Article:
Laura Gordon and Olive DeJonge in ‘Undertow’. 

In crafting her debut feature Undertow – in cinemas today – writer-director Miranda Nation was driven to depict a complex and multifaceted relationship between two women – one that wasn’t necessarily romantic or sexual.

Set in Nation’s hometown of Geelong, Undertow follows Claire (Laura Gordon), who is still grieving the loss of her stillborn baby when she begins to suspect her husband Dan (Rob Collins) is having an affair with a teenager, Angie (Olivia DeJonge).

When Claire then discovers Angie is pregnant, she develops an irrational obsession that sees her lose touch with reality and put at risk both of their lives.

Produced by Lyn Norfor and EP’d by Liz Watts, Prue Williams and Sheila Jayadev, it also stars Josh Helman, Martin Blum, Darci McDonald and the late Damian Hill.

At the heart of the film is a complex portrait of sexuality, loss and trauma.

Nation tells IF: “A big theme in this is the body, and our relationships to our bodies – the characters are grappling in different ways with their bodies betraying them.”

Having begun her career as an actor, Nation started writing the screenplay for Undertow more than eight years ago after becoming frustrated at not picking up roles; a friend and mentor recommended she write something for herself to star in.

As an actor, you just want get those roles that you can really sink your teeth into, that are really challenging. I think there are a lot of great roles for women. But then also so often female roles are the love interest or a bit underwritten,” she says.

Eventually, Nation realised she didn’t want to juggle three hats, and chose to stay solely behind the camera rather than starring. However, working with actors proved to be one of the most enjoyable parts of the process.

Gordon reports a highly collaborative set, with an understanding between her and Nation that felt easy and fluid. The role of Claire appealed to her on number of levels, particularly the challenge of playing a lead character who is, at times, an unreliable narrator.

“She’s so complicated and there are so many different layers to what’s happening for her. She doesn’t even know quite how how deep it goes. It was a really great opportunity to explore that. And having that dynamic with the character of Angie; it is an exciting opportunity to get to play in that realm with an actress. It was a joy to do,” she tells IF.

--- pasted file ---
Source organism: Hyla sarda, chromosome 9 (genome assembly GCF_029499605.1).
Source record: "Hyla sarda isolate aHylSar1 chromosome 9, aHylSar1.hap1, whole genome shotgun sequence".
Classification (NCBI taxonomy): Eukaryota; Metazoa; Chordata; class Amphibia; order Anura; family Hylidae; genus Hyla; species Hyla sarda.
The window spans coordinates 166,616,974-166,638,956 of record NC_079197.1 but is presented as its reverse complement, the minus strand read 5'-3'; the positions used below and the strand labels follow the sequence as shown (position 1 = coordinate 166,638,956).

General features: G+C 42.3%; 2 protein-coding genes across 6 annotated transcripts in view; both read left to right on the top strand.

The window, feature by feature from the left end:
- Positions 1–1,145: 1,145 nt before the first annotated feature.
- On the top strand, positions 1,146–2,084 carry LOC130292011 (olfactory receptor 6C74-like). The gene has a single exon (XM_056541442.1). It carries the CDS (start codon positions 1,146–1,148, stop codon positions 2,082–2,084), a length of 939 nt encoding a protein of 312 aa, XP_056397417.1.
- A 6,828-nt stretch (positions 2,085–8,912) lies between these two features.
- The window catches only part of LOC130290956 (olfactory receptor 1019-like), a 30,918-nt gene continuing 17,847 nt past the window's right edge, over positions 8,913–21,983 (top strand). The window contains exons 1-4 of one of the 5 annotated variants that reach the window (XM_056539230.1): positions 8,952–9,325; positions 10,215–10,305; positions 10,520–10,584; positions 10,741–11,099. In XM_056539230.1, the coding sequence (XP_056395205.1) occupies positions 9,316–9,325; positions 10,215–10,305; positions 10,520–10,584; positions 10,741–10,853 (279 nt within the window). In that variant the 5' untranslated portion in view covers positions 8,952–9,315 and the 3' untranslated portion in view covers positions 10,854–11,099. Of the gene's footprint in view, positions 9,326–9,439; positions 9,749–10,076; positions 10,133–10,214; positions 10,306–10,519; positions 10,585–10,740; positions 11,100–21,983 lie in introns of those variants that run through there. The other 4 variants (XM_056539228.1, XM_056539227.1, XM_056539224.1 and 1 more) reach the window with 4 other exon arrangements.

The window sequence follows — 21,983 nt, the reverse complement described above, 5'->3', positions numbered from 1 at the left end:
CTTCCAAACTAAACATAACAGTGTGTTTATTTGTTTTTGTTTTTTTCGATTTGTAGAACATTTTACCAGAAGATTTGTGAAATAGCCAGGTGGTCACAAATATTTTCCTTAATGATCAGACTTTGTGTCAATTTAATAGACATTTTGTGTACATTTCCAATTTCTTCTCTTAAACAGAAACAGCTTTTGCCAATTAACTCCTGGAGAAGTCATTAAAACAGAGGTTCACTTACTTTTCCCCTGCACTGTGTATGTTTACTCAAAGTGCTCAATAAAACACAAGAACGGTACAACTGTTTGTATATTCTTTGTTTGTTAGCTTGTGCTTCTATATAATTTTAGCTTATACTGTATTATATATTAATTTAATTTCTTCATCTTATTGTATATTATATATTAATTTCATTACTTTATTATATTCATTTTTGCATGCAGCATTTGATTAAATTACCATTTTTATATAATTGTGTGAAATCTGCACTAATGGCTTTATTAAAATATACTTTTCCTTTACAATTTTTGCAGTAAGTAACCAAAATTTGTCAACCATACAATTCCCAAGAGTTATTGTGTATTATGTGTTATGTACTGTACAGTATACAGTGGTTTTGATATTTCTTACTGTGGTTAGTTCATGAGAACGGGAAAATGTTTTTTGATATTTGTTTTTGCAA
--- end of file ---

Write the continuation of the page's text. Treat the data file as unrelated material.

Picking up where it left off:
The origins of Undertow are in the Screen Australia’s former Springboard program, which gave teams funding to develop a short film project that then would act as a calling card for a proposed feature film. Through that program Nation made Perception, which screened at Clermont-Ferrand and won Best Short Film at 2013 Sydney Film Festival.

Both that short and Undertow were shot by cinematographer Bonnie Elliott, who is among the many female HODs on the film, such as production designer Penelope Southcape, editor Julie-Anne De Ruvo (with Nick Meyers), costume designer Stacey O’Connor and casting director Marianne Jade.

The decision to have a female-led crew was a conscious one, says Nation, who strongly supports the push for gender parity in the industry. “But at the same time, there’s no lack of merit. There are so many talented females, it’s not hard to find women to fill those roles.

“Bonnie, very consciously, chooses to work with an all female camera crew, which I think is very rare. It’s the only time I’ve encountered it.”

Undertow premiered at the Melbourne International Film Festival in 2018; it was supported by its premiere fund, in addition to funding from Screen Australia and Film Victoria.

Mind Blowing World is now releasing Undertow on a limited number of screens, taking a tailored approach. “These smaller film rely a lot on word of mouth, because they don’t have the big marketing budgets. I just hope it screens long enough for some people to see it,” Nation says.

After shooting Undertow, Nation was director’s attachment to Jocelyn Moorhouse on Matchbox Pictures/Dirty Films’ detention centre drama Stateless, now airing on the ABC. It’s a project that resonated for her, as she has spent the last 10 years also working part-time in refugee mental health via Melbourne’s Foundation House.

“The themes of it spoke hugely to me, and then getting the chance to work with Jocelyn and Elise [McCredie] – she’s my hero – and Bonnie again, to see her working in the TV field. There are some things that are the same [as film] but it’s different in terms of the pace and the different voices throughout development, production and post-production.”

As for what’s next, Nation looks to continues her relationship with Watts with Aleph, a six part sci-fi series she is developing for Porchlight Films, and has a couple of other features on the boil, including In My Body with Truant Pictures.

However, Nation says she isn’t wedded to being soley a writer-director. “There’s a certain empowerment in being able to create your own projects, but it’s also a long, hard road. Writing is something that takes a lot of time and energy. I’m very open to coming on as a director, or writing for other people to direct. And I’d love to showrun this one I’m developing with Liz, if everything aligns.”

Gordon will be see next in Tyson Johnson’s feature debut Streamline, Playmaker Media series Reckoning, and Nine Network reboot Halifax: Retribution.

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